Probably the oldest principle that governs brain organization is the concept of Localization of Function, the idea that particular brain regions are responsible for specific functions (for example, regions for audition, for vision, etc). An extension of this idea is that brains are organized as maps in which neighboring neurons have similar properties. I propose a new organizational principle, the notion of antimap, in which brain regions are without a map but with a very specific kind of organization.
An antimap is, in a sense, the opposite of a map. In maps, a neuron’s map location tells you what type of information the neuron conveys. For example, in the primary visual cortex, the position of a neuron determines what information about the visual scene that cell carries (its receptive field location, orientation preference for straight lines, and responsiveness to large or small visual features). In an antimap, however, knowing the location of a neuron is completely unrelated to the information the neuron represents. Indeed, in a region with an antimap, the information available is distributed throughout the region, and this information can be recovered by measuring the activity levels of any neurons, irrespective of their position, if you look at some minimum number.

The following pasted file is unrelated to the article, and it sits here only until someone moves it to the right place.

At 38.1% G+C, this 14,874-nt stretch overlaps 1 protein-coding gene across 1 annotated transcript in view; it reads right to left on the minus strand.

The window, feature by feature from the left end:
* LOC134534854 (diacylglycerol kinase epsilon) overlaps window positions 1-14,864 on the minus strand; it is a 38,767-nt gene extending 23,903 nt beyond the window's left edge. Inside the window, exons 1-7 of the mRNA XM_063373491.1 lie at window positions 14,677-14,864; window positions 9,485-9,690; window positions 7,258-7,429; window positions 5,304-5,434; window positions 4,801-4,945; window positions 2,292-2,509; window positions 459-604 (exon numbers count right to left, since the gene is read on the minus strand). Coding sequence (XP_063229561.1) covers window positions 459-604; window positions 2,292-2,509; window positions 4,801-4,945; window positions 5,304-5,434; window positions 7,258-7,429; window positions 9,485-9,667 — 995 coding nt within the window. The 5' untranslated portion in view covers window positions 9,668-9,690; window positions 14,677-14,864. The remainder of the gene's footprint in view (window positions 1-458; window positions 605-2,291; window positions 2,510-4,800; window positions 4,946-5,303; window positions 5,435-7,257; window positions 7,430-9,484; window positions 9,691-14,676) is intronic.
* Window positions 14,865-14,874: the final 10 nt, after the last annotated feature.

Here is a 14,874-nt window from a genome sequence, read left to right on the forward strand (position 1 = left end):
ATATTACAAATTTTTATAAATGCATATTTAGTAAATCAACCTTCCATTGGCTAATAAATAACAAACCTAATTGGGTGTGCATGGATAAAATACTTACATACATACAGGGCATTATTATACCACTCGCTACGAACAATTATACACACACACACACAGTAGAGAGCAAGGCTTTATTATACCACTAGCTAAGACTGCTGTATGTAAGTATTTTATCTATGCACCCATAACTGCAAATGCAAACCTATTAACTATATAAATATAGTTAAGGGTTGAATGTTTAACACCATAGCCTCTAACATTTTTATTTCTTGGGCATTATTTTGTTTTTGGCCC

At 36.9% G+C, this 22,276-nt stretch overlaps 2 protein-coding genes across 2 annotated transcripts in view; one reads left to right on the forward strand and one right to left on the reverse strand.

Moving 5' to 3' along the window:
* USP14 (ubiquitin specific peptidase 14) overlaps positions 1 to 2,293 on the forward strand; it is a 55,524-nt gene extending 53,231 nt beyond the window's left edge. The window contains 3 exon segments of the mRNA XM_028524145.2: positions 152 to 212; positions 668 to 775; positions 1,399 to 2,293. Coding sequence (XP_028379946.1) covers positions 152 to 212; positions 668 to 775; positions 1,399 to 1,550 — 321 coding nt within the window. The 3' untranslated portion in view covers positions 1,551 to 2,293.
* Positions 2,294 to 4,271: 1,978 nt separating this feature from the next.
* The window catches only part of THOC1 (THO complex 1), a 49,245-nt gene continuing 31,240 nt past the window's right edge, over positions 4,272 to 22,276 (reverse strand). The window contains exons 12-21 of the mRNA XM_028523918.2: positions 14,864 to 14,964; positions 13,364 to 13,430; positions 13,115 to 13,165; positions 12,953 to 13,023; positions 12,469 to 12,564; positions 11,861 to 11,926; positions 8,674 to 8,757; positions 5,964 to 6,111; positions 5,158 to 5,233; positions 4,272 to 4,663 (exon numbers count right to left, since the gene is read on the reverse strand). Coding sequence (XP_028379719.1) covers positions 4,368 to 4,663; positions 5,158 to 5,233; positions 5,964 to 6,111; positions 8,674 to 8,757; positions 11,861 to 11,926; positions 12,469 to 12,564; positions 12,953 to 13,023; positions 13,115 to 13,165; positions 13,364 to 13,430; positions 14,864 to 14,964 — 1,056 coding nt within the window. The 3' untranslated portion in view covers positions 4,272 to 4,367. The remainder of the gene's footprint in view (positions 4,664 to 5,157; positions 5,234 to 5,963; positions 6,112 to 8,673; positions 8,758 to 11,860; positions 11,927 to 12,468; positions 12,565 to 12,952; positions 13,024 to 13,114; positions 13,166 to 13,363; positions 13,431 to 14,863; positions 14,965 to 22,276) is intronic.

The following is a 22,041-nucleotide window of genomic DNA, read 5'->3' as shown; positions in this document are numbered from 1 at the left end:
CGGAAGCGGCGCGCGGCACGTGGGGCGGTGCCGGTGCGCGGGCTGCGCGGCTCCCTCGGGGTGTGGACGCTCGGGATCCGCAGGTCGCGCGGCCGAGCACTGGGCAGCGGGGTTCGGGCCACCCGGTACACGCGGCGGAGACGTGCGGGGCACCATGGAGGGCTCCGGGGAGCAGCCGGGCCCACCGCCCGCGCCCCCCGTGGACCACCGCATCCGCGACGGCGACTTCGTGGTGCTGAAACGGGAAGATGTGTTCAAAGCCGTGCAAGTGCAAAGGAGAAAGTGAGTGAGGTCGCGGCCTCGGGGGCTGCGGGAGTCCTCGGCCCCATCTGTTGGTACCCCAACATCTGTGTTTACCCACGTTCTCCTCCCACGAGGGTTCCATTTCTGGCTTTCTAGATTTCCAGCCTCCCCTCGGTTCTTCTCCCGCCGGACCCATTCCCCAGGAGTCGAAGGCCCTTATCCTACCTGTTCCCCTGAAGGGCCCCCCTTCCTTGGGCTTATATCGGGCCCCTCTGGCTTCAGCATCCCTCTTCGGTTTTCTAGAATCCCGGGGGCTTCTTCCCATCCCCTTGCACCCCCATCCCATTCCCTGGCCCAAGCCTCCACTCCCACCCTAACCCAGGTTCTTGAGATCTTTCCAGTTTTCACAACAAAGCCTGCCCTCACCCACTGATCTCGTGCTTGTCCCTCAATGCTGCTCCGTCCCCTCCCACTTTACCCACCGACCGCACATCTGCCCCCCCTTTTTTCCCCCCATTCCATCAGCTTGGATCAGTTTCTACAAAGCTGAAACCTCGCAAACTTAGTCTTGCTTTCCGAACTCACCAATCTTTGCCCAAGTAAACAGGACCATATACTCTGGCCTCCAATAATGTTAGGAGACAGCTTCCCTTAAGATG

In the talk, I will answer six questions: What is an antimap? Can they actually exist? How would you make one? Are they present in the brain? What are they good for? How can you study them?MBC IGERT Graduate Training Seminar Talk and Dinner
Everyone is welcome to attend (students, postdocs, faculty, staff). There will be plenty of time for Q&A and interaction. Dinner will be provided at 6:30pm. The seminar will be held in Sloan Hall, Math Bldg 380, Room 380-C, lower level courtyard side, followed by dinner in the courtyard outside of Jordan Hall, Bldg 420, Room 050.
*Please RSVP for the Monday, March 10 Dinner to firstname.lastname@example.org by Tuesday, March 4.